New Haven school children may not be able to avoid a flu shot this year.
Amid flu season and the increased threat of the H1N1 virus, city health officials are confronting the question of how to allocate government-issued vaccinations, which Gov. M. Jodi Rell announced will arrive in the state in mid-October. State officials have released vaccination plans to protect groups most at risk for both seasonal flu and H1N1, but some New Haven officials said they are still waiting for more information about distribution — and about the vaccines themselves — before they act.
William Quinn, the director of the New Haven Department of Health, said he and other officials are currently expecting many cases of both H1N1 and seasonal flu. Schoolchildren — one of what he calls the “special populations” at risk — are the utmost priority for vaccinations, he said. In the spring, 300 children had contracted H1N1, and this fall’s onset of the disease may disproportionately hit similarly vulnerable groups.
“It’s very dangerous for these kids,” he said. “Right now we’re asking all physicians to give us a hand with vaccinating everyone.”
Quinn said all children should receive the H1N1 vaccine directly from either their primary care physicians or the city’s school-based health clinics. He said that because physicians know their patients better, doctors rather than schools should be the primary distributor of the vaccines.
“Right now, we prefer physicians,” Quinn said. “Someone who knows the student, knows his medical history, knows the best course of action.”
But as many local officials prepare for the potential of a wider outbreak, additional consideration must be given as to the most efficient allocation method. Carlos Ceballos, director of New Haven’s school-based health clinics, said vaccinations administered directly in schools may be a better way to ensure universal protection. His clinics, which he said may be a more accessible resource, serve as the de facto personal physician for many of the city’s schoolchildren.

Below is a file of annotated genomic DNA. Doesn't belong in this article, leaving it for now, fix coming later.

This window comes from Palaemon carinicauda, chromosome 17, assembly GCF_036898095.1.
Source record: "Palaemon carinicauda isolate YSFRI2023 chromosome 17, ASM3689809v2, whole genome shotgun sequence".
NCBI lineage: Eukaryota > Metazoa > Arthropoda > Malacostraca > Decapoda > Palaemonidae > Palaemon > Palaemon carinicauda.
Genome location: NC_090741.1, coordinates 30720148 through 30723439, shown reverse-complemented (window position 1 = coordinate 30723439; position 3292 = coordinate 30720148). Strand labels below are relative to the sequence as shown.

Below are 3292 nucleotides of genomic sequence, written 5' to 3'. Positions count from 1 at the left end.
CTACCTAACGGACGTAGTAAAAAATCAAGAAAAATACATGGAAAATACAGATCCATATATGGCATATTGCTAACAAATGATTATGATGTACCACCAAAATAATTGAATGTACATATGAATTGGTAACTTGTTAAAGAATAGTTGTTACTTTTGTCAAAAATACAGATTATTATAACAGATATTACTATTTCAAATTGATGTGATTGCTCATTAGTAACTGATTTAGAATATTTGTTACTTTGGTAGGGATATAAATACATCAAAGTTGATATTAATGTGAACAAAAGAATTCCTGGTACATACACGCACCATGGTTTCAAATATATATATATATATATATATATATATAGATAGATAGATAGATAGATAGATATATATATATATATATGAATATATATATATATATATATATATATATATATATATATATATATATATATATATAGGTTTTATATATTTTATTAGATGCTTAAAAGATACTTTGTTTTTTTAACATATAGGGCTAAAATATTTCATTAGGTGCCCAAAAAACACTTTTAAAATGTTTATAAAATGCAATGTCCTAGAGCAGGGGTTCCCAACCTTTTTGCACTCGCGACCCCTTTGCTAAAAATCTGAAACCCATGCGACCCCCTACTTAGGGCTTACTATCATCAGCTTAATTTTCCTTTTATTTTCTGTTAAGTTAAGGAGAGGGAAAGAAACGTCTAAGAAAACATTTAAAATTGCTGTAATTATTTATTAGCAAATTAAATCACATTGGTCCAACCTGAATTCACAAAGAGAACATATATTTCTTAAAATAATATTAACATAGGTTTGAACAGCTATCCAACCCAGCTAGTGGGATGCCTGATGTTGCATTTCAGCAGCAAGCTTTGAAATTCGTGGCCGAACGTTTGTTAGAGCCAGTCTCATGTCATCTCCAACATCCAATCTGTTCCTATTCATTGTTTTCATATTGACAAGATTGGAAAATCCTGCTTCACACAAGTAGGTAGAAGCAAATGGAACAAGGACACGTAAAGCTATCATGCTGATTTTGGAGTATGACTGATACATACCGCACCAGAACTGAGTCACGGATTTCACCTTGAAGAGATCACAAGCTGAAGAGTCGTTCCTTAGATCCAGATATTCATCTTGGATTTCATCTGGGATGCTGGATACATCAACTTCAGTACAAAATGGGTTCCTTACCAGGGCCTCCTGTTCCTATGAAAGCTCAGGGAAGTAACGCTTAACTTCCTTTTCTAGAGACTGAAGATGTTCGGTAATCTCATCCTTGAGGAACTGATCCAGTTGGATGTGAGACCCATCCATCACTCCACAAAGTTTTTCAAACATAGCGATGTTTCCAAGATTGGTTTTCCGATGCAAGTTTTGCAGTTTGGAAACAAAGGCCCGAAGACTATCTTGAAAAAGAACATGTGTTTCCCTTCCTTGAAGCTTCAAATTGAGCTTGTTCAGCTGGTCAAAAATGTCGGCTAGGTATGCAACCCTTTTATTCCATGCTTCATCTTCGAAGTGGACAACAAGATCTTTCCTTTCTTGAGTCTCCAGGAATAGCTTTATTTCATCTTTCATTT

“School vaccinations allow us to make sure we’ve gotten all the kids,” he said. “They’re easier to track in school. With primary physicians, that’s a lot of doctor’s notes.”
Quinn conceded that final decisions must be delayed until the city knows how many physicians sign up to help. When asked whether schools could be used for distribution, he said he would not dismiss the option, adding that his department could consider schools “if need be.”
Gov. M. Jodi Rell announced Sept. 9 that 45 million doses of H1N1 vaccine would be made available to municipalities throughout the state, and though she said there will be enough to meet demand, the ultimate number of doses allocated will depend on the size of the city’s at-risk populations. She said Connecticut will receive a shipment of 500,000 doses of the H1N1 vaccine from the federal government, with an additional 200,000 doses each week.
Ceballos explained that seasonal flu vaccinations for all students will continue to be available through private physicians and clinics. Potentially, he said, students may have to receive the seasonal flu vaccine from doctors and the H1N1 vaccine directly from schools.
The Health Department and clinics are coordinating with regional health planners and the federal Centers for Disease Control to implement the vaccination regime.